Accidental pregnancies have fallen by 18 percent in recent years, mostly due to better use of birth control, experts reported Wednesday.
A new study by the Guttmacher Institute finds the rate of unintended pregnancies dropped to the lowest level in 30 years between 2008 and 2011. "We suggest that the decline is likely due to increases in the use of contraception," the Guttmacher Institute, which studies reproductive health, said in a statement.
"Less than half (45 percent) of pregnancies were unintended in 2011, as compared with 51 percent in 2008," Guttmacher's Lawrence Finer and Mia Zolna write in their report, published in the New England Journal of Medicine.
"There were declines among women of all ages, incomes, and race and ethnicity groups. So the declines were seen across the board," Zolna told NBC News.
The United States has one of the highest rates of unintended pregnancy in the developed world. Before the latest findings, Guttmacher has said that by age 45, more than half of all American women will have had an unintended pregnancy, and three in 10 will have had an abortion.
Zolna and Finer found that 2.8 million of the 6.1 million pregnancies in 2011 were unintended. One reason the rate went down: women were more likely to use the most effective methods of birth control, known as long-acting reversible contraception.
"Use of these methods, especially the IUD, more than tripled between 2007 and 2012, from 3.7 percent of all contraceptive users to 11.6 percent," Guttmacher's Joerg Dreweke wrote in a policy analysis that accompanies the New England Journal of Medicine report.
The team also found that 42 percent of unintended pregnancies in 2011 ended in abortion, little changed from 40 percent in 2008. But because there were fewer accidental pregnancies, there were fewer abortions.
"The abortion decline between 2008 and 2011 was driven by a steep drop in unintended pregnancy, which in turn is most plausibly explained by more and better contraceptive use," Dreweke wrote.
"These findings have major implications for the U.S. abortion debate as, among other things, they validate that supporting and expanding women's access to contraceptive services leads to a lower incidence of abortion," he added.
"The clear implication for policymakers who wish to see fewer abortions occur is to focus on making contraceptive care more available by increasing funding and stopping attacks on all family planning providers."
Other recent reports show that the U.S. pregnancy rate has hit a record low.
The report came out the same day as the U.S. Supreme Court heard oral arguments in one of the biggest challenges in years to abortion rights. Clinics have been fighting a law in Texas that requires facilities that provide abortions to upgrade facilities, and for doctors to have admitting privileges at local hospitals.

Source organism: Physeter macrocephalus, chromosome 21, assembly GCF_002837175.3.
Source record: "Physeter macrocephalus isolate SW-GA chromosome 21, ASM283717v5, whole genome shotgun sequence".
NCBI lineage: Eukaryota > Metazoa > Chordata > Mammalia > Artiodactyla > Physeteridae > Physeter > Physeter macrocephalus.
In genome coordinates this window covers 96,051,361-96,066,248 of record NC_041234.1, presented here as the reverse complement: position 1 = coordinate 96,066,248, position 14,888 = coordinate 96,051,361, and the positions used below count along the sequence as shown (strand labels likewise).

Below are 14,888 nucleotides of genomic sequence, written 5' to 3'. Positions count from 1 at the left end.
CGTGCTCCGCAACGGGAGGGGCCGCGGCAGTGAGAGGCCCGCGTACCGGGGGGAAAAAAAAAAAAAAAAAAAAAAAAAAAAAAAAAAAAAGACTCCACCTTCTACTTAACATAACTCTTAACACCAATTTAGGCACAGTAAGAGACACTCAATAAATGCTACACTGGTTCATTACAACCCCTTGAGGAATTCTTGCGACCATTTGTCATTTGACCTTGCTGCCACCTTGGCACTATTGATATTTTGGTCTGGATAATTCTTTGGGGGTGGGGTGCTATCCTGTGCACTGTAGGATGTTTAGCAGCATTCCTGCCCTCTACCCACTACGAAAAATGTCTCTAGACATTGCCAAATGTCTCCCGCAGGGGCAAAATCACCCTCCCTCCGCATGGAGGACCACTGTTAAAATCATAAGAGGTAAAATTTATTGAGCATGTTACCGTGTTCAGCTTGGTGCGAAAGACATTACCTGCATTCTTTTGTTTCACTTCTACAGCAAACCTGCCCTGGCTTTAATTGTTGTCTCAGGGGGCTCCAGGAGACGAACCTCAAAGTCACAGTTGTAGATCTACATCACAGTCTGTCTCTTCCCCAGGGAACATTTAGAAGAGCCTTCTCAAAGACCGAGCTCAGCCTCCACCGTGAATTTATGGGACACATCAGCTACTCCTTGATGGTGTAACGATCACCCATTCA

Since the law was passed, the number of clinics providing abortion services in Texas dropped to 19 from 42. That number could fall to 10 if the Supreme Court upholds the law.
Federal health officials and medical groups such as the American College of Obstetricians and Gynecologists say U.S. women need better access to birth control and to medical care so they know how to use it.
"As women's health physicians, we fundamentally believe that in order to keep abortion safe, we must keep it both legal and accessible," ACOG president Dr. Mark DeFrancesco said in a statement.
"Without question, allowing state governments to impose restrictions that are not medically necessary will only make it harder for women to access the safe abortion care that they need. Barriers to care - under the guise of concerns about patient safety - are bad medicine."
The 2010 Affordable Care Act, known widely as Obamacare, requires health insurance companies to pay for birth control without charging customers. Finer hopes it will bring the rate of accidental pregnancies down even more.
"Our results predate the passage of the Affordable Care Act; our data is through 2011," Finer said.
"In other research that we have done since the passage of Obamacare we've seen that this has resulted in lower costs for women. Another key provision is that people under 26 can remain under their parent's health insurance plan until they are 26," he added.
"The period of 18 to 24 is a really high risk period for unintended pregnancy. The highest unintended pregnancy rates are for women in between the ages of 18 and 24. So we... could continue to see a decline in unintended pregnancy rate if in fact they translate into improved access to and use of contraception."